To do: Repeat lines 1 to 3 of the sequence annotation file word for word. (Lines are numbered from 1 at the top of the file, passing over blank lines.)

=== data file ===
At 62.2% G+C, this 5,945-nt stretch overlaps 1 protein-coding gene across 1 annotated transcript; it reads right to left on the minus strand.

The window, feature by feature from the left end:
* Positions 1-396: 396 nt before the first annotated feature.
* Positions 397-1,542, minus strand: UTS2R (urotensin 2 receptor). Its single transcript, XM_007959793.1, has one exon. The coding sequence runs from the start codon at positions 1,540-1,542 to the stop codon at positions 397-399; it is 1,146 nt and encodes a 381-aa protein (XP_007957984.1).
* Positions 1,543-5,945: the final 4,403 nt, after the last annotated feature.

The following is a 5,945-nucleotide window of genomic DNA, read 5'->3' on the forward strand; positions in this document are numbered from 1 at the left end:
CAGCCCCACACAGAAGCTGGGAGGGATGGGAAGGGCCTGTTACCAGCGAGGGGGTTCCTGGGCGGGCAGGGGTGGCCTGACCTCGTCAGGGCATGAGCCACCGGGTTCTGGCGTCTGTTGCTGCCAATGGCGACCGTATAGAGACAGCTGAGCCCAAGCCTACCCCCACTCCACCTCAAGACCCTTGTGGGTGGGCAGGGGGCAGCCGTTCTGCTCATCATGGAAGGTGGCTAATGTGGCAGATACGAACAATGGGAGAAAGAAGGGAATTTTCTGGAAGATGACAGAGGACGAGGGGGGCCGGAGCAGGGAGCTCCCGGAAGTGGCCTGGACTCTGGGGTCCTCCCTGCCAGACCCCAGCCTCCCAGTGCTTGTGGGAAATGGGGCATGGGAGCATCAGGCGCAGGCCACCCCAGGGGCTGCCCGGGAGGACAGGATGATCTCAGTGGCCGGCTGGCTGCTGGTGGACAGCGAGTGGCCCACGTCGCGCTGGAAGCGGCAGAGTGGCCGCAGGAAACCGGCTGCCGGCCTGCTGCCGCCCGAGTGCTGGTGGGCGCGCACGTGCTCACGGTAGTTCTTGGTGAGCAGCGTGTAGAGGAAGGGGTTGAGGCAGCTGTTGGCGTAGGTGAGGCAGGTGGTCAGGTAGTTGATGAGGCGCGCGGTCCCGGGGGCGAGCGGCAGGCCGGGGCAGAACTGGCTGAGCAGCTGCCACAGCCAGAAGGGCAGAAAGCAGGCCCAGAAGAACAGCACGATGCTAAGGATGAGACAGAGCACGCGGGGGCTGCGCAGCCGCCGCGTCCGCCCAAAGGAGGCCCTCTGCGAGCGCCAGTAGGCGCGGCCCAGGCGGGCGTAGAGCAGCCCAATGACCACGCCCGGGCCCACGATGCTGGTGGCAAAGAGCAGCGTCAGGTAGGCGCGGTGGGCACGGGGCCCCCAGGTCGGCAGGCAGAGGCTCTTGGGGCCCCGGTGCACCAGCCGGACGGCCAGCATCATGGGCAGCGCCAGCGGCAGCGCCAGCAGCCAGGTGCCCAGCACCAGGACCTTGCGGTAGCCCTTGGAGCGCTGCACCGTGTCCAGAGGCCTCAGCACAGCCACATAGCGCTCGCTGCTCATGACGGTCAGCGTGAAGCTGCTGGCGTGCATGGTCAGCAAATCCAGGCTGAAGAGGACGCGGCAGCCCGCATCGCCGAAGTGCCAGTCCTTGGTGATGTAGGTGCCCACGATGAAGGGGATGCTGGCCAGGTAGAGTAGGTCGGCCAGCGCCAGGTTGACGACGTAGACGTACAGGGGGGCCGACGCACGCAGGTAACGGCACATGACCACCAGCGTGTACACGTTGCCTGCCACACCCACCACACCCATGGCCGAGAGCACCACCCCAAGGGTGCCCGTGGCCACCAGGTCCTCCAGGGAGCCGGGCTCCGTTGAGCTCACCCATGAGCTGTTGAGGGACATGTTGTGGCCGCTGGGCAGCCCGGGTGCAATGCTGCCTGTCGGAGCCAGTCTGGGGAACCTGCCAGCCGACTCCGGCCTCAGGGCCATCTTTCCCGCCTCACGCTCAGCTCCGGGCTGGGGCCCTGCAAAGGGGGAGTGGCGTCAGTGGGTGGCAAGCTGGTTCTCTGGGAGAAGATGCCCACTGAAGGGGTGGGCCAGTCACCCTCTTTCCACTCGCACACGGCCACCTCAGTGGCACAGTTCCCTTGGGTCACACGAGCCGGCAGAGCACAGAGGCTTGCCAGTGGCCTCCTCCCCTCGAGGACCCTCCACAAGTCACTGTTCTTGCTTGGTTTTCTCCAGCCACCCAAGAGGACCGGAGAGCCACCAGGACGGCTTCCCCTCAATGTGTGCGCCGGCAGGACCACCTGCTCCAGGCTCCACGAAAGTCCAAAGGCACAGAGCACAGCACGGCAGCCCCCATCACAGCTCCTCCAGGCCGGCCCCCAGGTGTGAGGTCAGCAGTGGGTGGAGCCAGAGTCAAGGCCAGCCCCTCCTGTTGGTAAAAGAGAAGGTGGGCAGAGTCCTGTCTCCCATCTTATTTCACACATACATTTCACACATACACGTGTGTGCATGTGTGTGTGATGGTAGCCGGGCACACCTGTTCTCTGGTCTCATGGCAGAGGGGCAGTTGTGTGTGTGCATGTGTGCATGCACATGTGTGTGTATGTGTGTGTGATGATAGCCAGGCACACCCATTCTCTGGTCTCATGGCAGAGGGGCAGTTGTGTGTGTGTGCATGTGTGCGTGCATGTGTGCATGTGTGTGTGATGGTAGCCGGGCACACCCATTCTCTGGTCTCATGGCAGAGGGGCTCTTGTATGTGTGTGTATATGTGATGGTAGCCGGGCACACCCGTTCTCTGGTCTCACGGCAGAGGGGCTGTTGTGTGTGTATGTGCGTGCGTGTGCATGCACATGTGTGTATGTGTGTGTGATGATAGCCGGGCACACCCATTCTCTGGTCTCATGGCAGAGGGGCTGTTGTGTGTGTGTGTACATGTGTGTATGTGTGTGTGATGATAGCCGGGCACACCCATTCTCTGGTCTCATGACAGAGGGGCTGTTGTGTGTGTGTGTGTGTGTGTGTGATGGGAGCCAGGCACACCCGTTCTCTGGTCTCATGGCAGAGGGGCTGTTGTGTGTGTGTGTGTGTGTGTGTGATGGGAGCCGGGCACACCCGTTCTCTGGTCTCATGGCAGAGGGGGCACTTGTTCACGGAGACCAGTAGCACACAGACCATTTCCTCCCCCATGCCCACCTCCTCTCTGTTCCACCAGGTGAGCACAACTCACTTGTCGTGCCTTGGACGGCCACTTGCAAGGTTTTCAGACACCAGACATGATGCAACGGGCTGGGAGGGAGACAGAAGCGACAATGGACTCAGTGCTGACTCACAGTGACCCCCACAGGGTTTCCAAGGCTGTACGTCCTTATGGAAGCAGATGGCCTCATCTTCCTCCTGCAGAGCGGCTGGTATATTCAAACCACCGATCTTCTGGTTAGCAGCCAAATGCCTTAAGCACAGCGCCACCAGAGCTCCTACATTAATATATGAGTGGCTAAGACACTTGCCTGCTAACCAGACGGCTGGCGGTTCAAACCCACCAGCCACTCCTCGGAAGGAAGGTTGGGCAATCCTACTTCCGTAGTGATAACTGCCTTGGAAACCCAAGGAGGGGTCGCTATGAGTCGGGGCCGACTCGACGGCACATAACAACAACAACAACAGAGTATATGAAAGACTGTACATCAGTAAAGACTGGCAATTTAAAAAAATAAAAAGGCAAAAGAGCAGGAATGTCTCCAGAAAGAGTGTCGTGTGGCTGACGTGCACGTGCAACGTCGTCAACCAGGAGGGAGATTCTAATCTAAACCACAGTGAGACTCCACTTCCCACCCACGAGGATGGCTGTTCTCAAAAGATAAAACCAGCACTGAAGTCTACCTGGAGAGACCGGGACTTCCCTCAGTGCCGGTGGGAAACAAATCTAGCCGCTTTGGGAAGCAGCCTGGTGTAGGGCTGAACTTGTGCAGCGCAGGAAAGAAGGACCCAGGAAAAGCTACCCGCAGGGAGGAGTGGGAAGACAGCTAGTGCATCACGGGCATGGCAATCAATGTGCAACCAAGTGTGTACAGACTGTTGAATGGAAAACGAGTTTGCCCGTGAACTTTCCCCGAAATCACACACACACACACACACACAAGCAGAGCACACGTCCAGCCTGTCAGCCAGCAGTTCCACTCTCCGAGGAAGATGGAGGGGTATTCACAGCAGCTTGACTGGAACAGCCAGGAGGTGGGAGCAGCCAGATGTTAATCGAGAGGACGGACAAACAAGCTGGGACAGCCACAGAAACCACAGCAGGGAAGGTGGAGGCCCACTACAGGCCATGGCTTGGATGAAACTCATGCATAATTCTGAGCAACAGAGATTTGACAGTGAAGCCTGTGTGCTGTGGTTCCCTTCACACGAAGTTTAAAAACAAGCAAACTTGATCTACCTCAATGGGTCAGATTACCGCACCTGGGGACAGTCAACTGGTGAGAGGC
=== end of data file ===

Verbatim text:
At 62.2% G+C, this 5,945-nt stretch overlaps 1 protein-coding gene across 1 annotated transcript; it reads right to left on the minus strand.

The window, feature by feature from the left end:
* Positions 1-396: 396 nt before the first annotated feature.